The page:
God has granted Dave Rose another year to live.
And that should open every discussion and put in perspective every angle of his role as BYU’s basketball coach in seasons to come.
There are more important things than the games we play. And cancer is no respecter of persons. It doesn’t matter how much money you have, what your title is, how many friends you have, what kind of life you’ve lived, whether you are loved or hated. When it comes, it comes.
It’s been three summers since Rose found out he had pancreatic cancer. And he lives. It is one of the deadliest forms of cancer, and while I’m sure there are other survivors, I don’t know any.
Every six months, Rose undergoes tests to determine if his cancer has returned. Every six months, he gets uneasy. Since his diagnosis, he has changed priorities in his life, looks at everything through a different prism.
The Rose story opens up an opportunity to tell you about my neighbor and friend, Don McCandless of Orem.
This summer, Don, an avid outdoorsman, golfer, lawyer, man of faith, doer of great deeds, father and husband, got out of his truck on a dirt road near Lake Powell, where he was headed with his boat. An undercut bank in the road gave way and he seriously broke his leg, requiring surgery.
Never did he imagine in his wildest dreams that this bad break was only the beginning.
Just under two weeks ago, Don felt very ill. Some say he’d been a little depressed. He had stomach issues, something just wasn’t right. On a walk around our block, a neighbor, Kim Stewart, remembers asking Don how he was doing and he said he just hoped to get home. His wife, Karen, a third-term Orem City councilwoman, was in California on that day.
Within a few days, Don, only 53 and an active and avid runner, was in the hospital in a coma after suffering two strokes. With swelling on his brain, few questioned if he would ever come out of the coma, and doctors said he’d suffered serious brain damage.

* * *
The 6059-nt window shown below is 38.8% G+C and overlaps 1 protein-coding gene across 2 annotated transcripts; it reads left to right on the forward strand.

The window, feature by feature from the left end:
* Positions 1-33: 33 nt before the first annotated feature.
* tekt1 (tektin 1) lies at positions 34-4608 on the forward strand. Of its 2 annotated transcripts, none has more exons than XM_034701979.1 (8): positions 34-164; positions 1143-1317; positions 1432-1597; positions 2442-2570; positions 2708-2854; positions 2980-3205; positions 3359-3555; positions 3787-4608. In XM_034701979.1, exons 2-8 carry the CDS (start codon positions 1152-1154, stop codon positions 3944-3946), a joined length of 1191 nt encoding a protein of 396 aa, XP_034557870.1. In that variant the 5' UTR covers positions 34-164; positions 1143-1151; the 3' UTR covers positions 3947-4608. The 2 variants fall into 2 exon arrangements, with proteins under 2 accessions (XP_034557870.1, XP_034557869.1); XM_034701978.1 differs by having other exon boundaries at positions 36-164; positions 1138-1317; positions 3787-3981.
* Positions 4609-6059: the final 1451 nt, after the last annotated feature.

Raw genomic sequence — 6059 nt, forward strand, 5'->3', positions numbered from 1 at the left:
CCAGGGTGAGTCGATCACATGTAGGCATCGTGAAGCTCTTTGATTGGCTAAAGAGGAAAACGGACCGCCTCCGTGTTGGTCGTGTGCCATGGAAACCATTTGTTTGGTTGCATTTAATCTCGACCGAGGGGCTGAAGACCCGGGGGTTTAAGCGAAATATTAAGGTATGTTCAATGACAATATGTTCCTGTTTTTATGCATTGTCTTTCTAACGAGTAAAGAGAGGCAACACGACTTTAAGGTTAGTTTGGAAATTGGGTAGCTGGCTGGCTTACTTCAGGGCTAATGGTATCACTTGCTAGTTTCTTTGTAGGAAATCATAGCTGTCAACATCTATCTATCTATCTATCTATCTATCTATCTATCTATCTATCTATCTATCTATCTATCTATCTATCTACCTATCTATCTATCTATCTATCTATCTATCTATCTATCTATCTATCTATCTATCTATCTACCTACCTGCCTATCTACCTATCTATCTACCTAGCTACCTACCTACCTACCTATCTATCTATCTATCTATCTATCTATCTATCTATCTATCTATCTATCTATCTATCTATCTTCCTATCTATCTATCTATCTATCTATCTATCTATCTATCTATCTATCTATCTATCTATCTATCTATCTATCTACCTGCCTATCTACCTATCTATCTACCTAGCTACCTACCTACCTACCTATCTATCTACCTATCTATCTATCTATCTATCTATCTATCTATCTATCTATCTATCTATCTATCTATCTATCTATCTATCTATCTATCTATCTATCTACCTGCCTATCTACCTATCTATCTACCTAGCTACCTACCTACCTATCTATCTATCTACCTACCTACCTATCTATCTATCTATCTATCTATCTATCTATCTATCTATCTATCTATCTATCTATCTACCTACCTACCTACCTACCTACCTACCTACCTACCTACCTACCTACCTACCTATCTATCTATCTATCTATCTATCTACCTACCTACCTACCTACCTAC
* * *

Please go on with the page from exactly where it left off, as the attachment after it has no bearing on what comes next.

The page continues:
In just over a week’s time, it was evident Don McCandless was not coming back. Doctors discovered he had lesions on his liver. After further investigation, doctors told Karen he had stage four cancer. It had metastasized and spread through most all of his organs.
It was left to Karen and her family to decide to remove his respirator last Friday and did so at 10 a.m. Sunday morning. Later that night, Don McCandless passed from this world.
For many a night on this earth, I’ve looked at the stars on a campout with our church youths with Don McCandless. One time near Fish Lake, when I’d rushed from work to camp and forgot some food, he pulled out a can of stew and tossed it my way. I’ve put my fishing line in an ice hole he’d drilled, I’ve been on his boat, shared fishing tales, golf tales, traded opinions about BYU football and basketball and sat behind him and his family on the fourth bench, left front side of our chapel. It is difficult to wrap my mind around the fact his funeral is Friday and my promise to take him golfing when his leg is healed will never happen in this lifetime.
His death has stunned our neighborhood, and as I’ve talked to those who know Don, we are all humbled to the core about our own mortality and if we really have our lives in order if it came our time to go.
I bring up the story of Don McCandless because there are many just like him in this world who exit way before their time.
I bring this up because Monday, Dave Rose took part in the West Coast Conference media day in Los Angeles. He talked of the upcoming season, his hopes and goals for his team.
I bring up Don because of the words Dave Rose’s wife Cheryl told our newspaper two Januarys ago with tears in her eyes: "You never want to say you're grateful for cancer. We were fortunate; there are so many others who have had nothing good come out of it. But we're so grateful we have that perspective, and I don't know if we would have gotten it any other way."
I bring this up because when the time comes to second-guess Rose over a game plan or execution of a set of plays at crunch time or his team’s failure to win a game or advance in a tournament, it will always be with the knowledge that that stuff really doesn’t matter.
The fact that Dave Rose is alive, that he can kiss his wife and hug his children and grandchildren, that he can go to work and drive home at night and have dinner with his family well, it is simply the greatest blessing of all.
On this day, I mourn Don McCandless; I salute Dave Rose. And I say to you, take nothing for granted in this life.
Dick Harmon, Deseret News sports columnist, can be found on Twitter as Harmonwrites and can be contacted at email@example.com.
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